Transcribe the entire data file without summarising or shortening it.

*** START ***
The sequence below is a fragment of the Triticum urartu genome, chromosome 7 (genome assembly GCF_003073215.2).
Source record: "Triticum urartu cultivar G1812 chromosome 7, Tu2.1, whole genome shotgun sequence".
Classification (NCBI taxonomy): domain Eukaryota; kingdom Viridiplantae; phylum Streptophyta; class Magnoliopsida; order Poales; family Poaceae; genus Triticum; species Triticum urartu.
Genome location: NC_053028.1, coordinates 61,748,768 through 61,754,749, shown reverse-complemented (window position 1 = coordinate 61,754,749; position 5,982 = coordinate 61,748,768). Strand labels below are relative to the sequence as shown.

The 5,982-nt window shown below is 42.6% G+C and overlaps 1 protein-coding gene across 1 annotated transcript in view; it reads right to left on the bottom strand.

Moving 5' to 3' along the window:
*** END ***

The sequence below is a fragment of the Triticum urartu genome, chromosome 7 (genome assembly GCF_003073215.2).
Source record: "Triticum urartu cultivar G1812 chromosome 7, Tu2.1, whole genome shotgun sequence".
Classification (NCBI taxonomy): domain Eukaryota; kingdom Viridiplantae; phylum Streptophyta; class Magnoliopsida; order Poales; family Poaceae; genus Triticum; species Triticum urartu.
Genome location: NC_053028.1, coordinates 61,748,768 through 61,754,749, shown reverse-complemented (window position 1 = coordinate 61,754,749; position 5,982 = coordinate 61,748,768). Strand labels below are relative to the sequence as shown.

The 5,982-nt window shown below is 42.6% G+C and overlaps 1 protein-coding gene across 1 annotated transcript in view; it reads right to left on the bottom strand.

Moving 5' to 3' along the window: